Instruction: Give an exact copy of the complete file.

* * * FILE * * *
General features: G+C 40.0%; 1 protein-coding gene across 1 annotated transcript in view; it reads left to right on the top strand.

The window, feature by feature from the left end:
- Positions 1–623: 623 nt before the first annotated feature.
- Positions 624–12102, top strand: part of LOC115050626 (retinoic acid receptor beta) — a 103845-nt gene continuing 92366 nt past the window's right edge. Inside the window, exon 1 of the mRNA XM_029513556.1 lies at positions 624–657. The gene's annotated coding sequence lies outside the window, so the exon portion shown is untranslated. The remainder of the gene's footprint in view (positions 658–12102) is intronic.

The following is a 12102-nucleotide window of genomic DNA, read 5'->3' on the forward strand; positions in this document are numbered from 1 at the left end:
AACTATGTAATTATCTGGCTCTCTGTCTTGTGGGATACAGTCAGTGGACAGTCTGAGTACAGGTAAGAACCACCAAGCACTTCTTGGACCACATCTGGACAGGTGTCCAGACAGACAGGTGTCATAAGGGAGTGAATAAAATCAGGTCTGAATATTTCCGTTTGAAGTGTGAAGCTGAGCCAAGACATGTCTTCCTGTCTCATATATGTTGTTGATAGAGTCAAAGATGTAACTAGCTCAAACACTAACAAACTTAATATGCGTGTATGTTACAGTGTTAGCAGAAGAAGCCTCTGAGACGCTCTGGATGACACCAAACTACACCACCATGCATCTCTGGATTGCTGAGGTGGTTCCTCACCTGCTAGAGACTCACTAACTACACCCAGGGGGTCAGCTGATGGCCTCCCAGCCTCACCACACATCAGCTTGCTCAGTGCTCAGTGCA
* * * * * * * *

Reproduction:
General features: G+C 40.0%; 1 protein-coding gene across 1 annotated transcript in view; it reads left to right on the top strand.

The window, feature by feature from the left end:
- Positions 1–623: 623 nt before the first annotated feature.
- Positions 624–12102, top strand: part of LOC115050626 (retinoic acid receptor beta) — a 103845-nt gene continuing 92366 nt past the window's right edge. Inside the window, exon 1 of the mRNA XM_029513556.1 lies at positions 624–657. The gene's annotated coding sequence lies outside the window, so the exon portion shown is untranslated. The remainder of the gene's footprint in view (positions 658–12102) is intronic.

The following is a 12102-nucleotide window of genomic DNA, read 5'->3' on the forward strand; positions in this document are numbered from 1 at the left end:
AACTATGTAATTATCTGGCTCTCTGTCTTGTGGGATACAGTCAGTGGACAGTCTGAGTACAGGTAAGAACCACCAAGCACTTCTTGGACCACATCTGGACAGGTGTCCAGACAGACAGGTGTCATAAGGGAGTGAATAAAATCAGGTCTGAATATTTCCGTTTGAAGTGTGAAGCTGAGCCAAGACATGTCTTCCTGTCTCATATATGTTGTTGATAGAGTCAAAGATGTAACTAGCTCAAACACTAACAAACTTAATATGCGTGTATGTTACAGTGTTAGCAGAAGAAGCCTCTGAGACGCTCTGGATGACACCAAACTACACCACCATGCATCTCTGGATTGCTGAGGTGGTTCCTCACCTGCTAGAGACTCACTAACTACACCCAGGGGGTCAGCTGATGGCCTCCCAGCCTCACCACACATCAGCTTGCTCAGTGCTCAGTGCA